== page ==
The Ripple Effect of Kindness at work
The Ripple Effect Of Kindness
What effect do your line managers have on your teams?
A lot has been written about the effect of “bad managers” at work.
We’re not gonna in to that.
What happens if we instead give the spotlights to those line managers who WANT positive things at work?
Those who are starting to become more open to change, and those who continuously are trying to improve for their team members.
What would happen if you spent a lot more time on those?
Would it create a ripple effect at work, and in your company culture?
What is a ripple effect you might ask?
It’s simply the continuing and spreading results of an event or action.
So it’s a situation in which an event or action has an effect on something, which then has an effect on something else, as the Oxford dictionary defines it.
If we focus on positive ripple effects at work, it’s situations like where a line manager publicly gives praise for a job well done at the daily shift meeting.
Or any random kindness at work that hits home.
Because it feels GOOD when someone tells you you’ve done a great job, right?
Or when your line manager knows that this week your wife suddenly got pulled in to do night shifts and CARES enough to ask how you and your family are, a few days later.
Is there anything I can do? Can we help?
Chances are the manager can’t do much.
But just the fact that he or she is asking creates a nice feeling. They care enough to ask.
How can your line managers make someone’s workday better?
Kindness is a skill that we can learn over time, Robert Puff wrote over at Psychology Today.
How can you make someone’s workday better?
A little act of kindness doesn’t necessarily come with a price tag.
It costs so little to take a moment to stop and ask someone how they’re doing lately.
When it comes to employee surveys, improving employee morale, etc, many managers focus on big ambitious projects.
And they’re so busy asking for more feedback and preparing future plans, that meanwhile, they forget about the person in front of them. There’s just more planning. And no action.
Meanwhile, frustration grows among your teams.
How about starting to just ‘dig where you stand’?
- Related: How to be a better leader
Kindness at work: 7 ideas when it doesn’t come naturally
Challenge your line managers to do ONE of these 7 Acts of Kindness before the end of next week.
Ask them to tell you which they chose.
Set the bar low so they don’t feel too pressured.
(Chances are everybody will NOT do this either way. Change takes time.)
Here we go, let’s start that ripple effect of kindness:
1. Ask someone how their day is going
Ask anyone! It doesn’t mean you have to stop and chat for ages or become their best friend. Ask it like you mean it. Perhaps you’ll learn something new?
What do you have to lose? Don’t worry about doing it the “wrong” way. And it doesn’t make you “soft”, that attitude only shows you’re stuck in the ’90s hehe.
2. Find a new employee
Ask how they’re getting settled, and introduce yourself. And perhaps offer your help?
3. Java time
Buy a random coworker a coffee and have a mini conversation. Non-work topics are better, the goal is to get to know more people where you work.
Lucky enough to have free coffee at work? Hand out a few sweet treats. (YES indeed, it’s trendy to be healthy at work but hey, fruit and coffee just don’t mix.)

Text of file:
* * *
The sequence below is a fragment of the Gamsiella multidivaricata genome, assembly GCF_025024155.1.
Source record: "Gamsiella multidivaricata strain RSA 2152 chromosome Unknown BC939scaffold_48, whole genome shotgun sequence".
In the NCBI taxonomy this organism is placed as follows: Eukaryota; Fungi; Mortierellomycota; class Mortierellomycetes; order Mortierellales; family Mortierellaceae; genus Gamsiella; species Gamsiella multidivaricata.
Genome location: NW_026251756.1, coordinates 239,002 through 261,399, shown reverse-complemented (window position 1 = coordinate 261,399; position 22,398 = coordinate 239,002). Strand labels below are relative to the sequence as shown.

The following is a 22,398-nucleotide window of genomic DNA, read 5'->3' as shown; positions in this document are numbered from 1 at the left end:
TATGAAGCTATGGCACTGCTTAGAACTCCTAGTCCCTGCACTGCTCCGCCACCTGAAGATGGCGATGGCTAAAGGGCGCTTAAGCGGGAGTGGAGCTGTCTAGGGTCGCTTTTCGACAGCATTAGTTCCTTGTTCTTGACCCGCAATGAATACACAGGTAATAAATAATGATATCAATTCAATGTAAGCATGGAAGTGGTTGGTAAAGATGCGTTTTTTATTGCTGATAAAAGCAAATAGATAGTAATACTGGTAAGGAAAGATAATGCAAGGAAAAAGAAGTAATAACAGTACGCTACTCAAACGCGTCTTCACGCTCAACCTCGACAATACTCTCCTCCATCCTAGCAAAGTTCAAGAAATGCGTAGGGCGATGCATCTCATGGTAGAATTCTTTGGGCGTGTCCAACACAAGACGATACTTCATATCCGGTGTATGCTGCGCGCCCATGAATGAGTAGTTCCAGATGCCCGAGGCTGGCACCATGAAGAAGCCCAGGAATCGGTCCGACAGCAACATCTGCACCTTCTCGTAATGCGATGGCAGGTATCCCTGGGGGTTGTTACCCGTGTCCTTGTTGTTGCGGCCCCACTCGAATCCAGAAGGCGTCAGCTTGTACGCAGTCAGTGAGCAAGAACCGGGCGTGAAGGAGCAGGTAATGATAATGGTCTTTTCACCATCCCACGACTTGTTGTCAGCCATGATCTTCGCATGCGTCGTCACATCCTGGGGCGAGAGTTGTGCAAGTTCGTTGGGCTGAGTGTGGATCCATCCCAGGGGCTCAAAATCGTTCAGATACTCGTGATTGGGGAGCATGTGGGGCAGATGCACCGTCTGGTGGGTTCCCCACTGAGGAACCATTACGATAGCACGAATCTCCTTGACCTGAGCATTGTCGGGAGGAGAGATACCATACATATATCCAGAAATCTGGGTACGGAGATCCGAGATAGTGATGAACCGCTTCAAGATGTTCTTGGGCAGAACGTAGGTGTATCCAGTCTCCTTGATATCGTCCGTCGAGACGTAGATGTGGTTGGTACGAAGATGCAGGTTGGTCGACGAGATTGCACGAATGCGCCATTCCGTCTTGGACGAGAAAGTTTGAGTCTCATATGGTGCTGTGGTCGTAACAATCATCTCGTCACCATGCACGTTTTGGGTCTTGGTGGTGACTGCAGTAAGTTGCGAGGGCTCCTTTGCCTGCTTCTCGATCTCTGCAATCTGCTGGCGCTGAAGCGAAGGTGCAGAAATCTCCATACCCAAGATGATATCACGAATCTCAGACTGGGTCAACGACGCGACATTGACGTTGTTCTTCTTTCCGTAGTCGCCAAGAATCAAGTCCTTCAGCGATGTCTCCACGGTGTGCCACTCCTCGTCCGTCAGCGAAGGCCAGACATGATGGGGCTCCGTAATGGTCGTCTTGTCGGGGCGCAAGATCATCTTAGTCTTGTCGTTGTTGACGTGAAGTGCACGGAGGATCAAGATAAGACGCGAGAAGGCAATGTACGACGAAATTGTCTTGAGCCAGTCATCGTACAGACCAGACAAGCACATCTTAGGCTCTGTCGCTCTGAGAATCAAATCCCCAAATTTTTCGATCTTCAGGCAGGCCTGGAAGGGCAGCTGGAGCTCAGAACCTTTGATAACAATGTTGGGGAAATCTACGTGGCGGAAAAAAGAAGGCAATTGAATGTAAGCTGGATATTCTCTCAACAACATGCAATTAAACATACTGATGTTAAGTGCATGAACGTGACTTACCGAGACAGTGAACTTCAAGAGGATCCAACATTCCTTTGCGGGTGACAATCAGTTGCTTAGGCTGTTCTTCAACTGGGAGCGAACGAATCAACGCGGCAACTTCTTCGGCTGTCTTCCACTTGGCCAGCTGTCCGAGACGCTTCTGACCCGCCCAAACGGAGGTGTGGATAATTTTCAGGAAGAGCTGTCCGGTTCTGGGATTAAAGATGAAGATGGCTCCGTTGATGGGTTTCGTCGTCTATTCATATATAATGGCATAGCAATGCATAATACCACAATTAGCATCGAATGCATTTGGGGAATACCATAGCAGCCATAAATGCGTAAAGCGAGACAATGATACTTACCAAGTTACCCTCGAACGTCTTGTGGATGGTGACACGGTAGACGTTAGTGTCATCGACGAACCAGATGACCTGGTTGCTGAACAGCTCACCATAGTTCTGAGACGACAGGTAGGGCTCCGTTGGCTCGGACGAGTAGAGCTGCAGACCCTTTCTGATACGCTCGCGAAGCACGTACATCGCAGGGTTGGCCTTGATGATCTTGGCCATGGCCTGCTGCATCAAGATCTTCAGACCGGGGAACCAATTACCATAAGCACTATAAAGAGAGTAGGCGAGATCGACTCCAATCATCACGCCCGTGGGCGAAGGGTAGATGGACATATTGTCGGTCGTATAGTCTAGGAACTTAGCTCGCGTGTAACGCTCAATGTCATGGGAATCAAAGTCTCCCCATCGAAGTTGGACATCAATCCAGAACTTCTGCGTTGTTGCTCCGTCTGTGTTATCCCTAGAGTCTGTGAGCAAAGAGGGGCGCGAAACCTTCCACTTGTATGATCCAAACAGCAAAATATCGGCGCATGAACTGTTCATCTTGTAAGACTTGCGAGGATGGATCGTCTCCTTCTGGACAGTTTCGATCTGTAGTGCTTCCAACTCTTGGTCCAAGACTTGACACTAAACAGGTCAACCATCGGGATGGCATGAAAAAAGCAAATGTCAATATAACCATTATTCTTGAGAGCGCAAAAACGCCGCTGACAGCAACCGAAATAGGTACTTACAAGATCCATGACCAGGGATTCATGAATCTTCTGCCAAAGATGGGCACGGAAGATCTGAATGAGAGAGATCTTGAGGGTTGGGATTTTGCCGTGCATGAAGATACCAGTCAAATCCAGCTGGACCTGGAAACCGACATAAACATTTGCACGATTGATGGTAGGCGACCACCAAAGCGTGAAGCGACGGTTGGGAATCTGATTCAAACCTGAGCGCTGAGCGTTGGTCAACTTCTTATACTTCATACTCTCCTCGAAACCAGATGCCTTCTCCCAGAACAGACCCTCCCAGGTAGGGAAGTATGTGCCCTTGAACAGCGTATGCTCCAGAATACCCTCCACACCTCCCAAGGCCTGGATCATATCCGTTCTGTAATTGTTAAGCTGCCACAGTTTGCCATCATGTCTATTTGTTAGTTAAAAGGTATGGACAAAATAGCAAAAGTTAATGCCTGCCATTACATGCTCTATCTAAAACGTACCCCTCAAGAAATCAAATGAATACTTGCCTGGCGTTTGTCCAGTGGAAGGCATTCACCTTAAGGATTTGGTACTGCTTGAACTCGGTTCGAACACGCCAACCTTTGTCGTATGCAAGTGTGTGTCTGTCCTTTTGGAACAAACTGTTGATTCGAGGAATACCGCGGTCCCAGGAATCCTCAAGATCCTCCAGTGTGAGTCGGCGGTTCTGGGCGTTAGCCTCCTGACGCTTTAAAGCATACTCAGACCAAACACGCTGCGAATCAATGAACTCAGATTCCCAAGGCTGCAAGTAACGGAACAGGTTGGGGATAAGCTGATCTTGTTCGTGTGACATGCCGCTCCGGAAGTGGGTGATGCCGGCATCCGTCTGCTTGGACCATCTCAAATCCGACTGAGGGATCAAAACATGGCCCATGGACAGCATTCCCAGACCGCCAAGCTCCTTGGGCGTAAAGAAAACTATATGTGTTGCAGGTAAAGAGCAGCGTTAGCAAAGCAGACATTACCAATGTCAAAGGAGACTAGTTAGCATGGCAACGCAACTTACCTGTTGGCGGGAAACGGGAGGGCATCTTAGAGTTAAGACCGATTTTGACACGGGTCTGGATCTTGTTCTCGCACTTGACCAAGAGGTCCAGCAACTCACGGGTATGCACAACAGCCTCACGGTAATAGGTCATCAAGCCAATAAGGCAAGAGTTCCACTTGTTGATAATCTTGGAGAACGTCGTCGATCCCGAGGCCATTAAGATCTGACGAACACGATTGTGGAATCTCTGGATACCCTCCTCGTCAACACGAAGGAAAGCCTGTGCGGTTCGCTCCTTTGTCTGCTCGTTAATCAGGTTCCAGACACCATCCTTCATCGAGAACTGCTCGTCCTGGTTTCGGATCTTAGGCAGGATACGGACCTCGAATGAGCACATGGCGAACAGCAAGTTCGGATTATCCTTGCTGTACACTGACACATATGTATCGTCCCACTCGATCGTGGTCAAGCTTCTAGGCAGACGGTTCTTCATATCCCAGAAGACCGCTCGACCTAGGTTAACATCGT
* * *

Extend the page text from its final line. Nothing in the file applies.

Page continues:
4. Who’s birthday is coming up this week?
Say congrats! It could also be a work-related birthday, someone who’s been working with your company for 5 years, etc.
5. Smile at someone in the corridor
(Just not in a creepy way, yeah?)
6. Catch someone doing something right
…and say thanks, or give them praise. We tend to focus on cathing coworkers doing something negative, or wrong.
What about Jorge who just filled up the coffee machine? That’s not part of his job description but hey, he did it either way. Or give public praise to someone who nails your company’s safety measures at work, day after day.
7. Help someone
OK yes, it could be just to open the door for someone. But try to take it one step further.
Perhaps someone is a bit behind in their schedule at work? Or stuck with a particular problem at one of your machines?
Ask how you can help.
The Random Act Of Kindness foundation also has more ideas and examples.
Compassion for our fellow colleagues is what binds us all together at work.
When you’re kind to someone at work, that person is much more likely to be kinder to someone else at work.
This is how the ripple effect of kindness kicks off.
The more you practice being kind, the better you get.
And it also feels good to be kind!
What comes to mind when you see the image below?
Oh yes, it’s happening!
In a workplace study, the research showed that receivers paid their acts of kindness forward with 278%.
The Ripple Effect of Kindness at work
Positivity is contagious.
Employees who feel good about themselves, and feel good about work, are more likely to bring that feeling home to their family and friends.
Healthy employees increase your company’s bottom line through higher productivity and efficiency.
And with today’s scenario with COVID still causing stress, burnout, and mental health issues, we could all do with some more ripple effect of kindness in our lives.
PS. November 13th is World Kindness Day.
Got something planned?
What’s the impact of your leadership actions?
Hej! I’m Rebecca, cofounder at Celpax. We manufacture simple tech tools to improve workplaces. And build a better society while at it. Let’s talk more ideas for ripple effects at work on Linkedin?